Cybersecurity has fast morphed from a server room issue to a boardroom issue. With the increasing pace, frequency and sophistication of cyberattacks unlikely to abate anytime soon, cybersecurity will continue to evolve rapidly to cope with new attack methods and vectors. Consequently, predicting the future of the cybersecurity industry depends, to a large extent, on predicting the future actions of cybercriminals.

We know that the profile of a cybercriminal has changed markedly from the script kiddies and crackers of the 1990s to the sophisticated, almost corporatised organisations of today. Many cybercriminals are employed by highly sophisticated organisations and paid a living wage so they can spend all their time looking for ways to penetrate their targets.

Cybercrime is a huge growth industry and the opportunities for cybercriminals to successfully attack their chosen targets will only increase as the world pivots to digital technologies for everything. There are estimates that the number of connected devices will grow to 30 billion by 2020. That’s 30 billion opportunities to gain unauthorised access to a company network or to an individual’s private details.

In the face of such massive scale, businesses need to look at smarter ways to protect themselves. The future of cybersecurity will therefore need to include at least four key concepts:

Threat intelligence must be shared among organisations

Law enforcement organisations are woefully under-resourced when it comes to dealing with cybercrime, so the burden of protection falls on the organisations themselves. When businesses share information about the attacks they have experienced, it creates a kind of herd immunity. As more companies fall victim to significant attacks, they will continue to realise the benefits of sharing this information.

By sharing threat information, businesses can neutralise the cybercriminals’ approach and make it more difficult for them to successfully deploy the same attack more than once. As this continues, the economics of cybercrime may become less attractive to cybercriminals and the frequency and severity of attacks may eventually dwindle.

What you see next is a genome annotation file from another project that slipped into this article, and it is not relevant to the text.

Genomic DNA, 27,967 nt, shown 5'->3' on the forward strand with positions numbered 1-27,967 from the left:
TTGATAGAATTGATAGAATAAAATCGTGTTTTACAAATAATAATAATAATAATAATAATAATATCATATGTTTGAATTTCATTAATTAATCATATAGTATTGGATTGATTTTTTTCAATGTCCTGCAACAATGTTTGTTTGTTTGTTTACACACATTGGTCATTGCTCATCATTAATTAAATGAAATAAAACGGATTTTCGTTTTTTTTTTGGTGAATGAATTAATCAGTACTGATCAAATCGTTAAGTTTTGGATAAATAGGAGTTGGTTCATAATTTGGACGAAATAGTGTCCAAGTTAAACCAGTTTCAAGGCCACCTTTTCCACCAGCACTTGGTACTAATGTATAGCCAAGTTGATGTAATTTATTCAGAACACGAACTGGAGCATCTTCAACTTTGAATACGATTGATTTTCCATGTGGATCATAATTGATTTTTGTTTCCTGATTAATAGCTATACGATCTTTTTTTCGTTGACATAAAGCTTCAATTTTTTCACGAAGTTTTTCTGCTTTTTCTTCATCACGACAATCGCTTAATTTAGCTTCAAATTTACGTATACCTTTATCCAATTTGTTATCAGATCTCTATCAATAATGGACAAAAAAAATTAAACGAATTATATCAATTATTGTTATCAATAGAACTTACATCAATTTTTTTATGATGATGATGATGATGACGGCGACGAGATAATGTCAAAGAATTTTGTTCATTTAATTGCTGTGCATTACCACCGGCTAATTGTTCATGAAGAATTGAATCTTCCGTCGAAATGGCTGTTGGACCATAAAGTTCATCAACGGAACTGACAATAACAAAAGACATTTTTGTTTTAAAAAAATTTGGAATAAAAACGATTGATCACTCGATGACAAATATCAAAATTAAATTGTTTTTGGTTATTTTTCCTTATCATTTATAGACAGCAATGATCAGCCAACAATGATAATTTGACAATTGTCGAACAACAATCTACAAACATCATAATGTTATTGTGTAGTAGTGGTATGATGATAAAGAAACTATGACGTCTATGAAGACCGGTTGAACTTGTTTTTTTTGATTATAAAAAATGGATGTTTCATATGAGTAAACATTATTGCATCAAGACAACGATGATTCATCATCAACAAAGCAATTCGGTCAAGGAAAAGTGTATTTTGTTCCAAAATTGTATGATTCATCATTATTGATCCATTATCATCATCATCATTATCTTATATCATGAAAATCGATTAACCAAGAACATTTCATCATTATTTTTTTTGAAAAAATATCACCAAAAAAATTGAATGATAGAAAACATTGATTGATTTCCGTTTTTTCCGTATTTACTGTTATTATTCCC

Cybersecurity will develop into DevSecOps

DevOps has shown businesses how to break down siloes and operate more effectively. Now, businesses need to take a similar approach to cybersecurity. Developers need a new approach that seamlessly integrates developers, the operational team, and the security team. It’s not just about building an app in the cloud, it’s about building security from the very beginning.

Security should natively work within the code. DevSecOps is the best approach to give organisations the five key requirements for success: visibility and control; segmented applications; threat prevention; process automation; and central management.

Automation must become the default option

Automated threat response overcomes the natural disadvantages companies have when they tackle security issues by allocating more human resources to them. The only way to effectively fight software-based attacks is with better software that can be deployed automatically, thus reducing the time and effort required to fend off the constant attacks.

The goal is to automate the process of detection, and implement an equally automated and closed-loop process of prevention. This not only reduces the burden on security teams but also shortens the response time.

Businesses must decide how to approach cyber risk

A business’s approach to security must be well understood by all employees from the top down. When a cyberattack hits, there’s not always time to call a board meeting to discuss how to respond, so security must be a continuous topic of conversation throughout the organisation.

The ideal approach finds the balance between the amount of risk an organisation is willing to embrace versus the budget the organisation has to spend on security tools and methodologies. For many organisations this conversation now encompasses cyberinsurance. This exploding market is still immature but demand is growing exponentially and, as the risks and returns of cyberinsurance become more predictable or understood, more Australian businesses will consider it an essential part of business risk management.

Businesses need to commit to an ongoing, constant and consistent program of security education for all employees and stakeholders. Cybersecurity success happens when the risk is acknowledged and managed.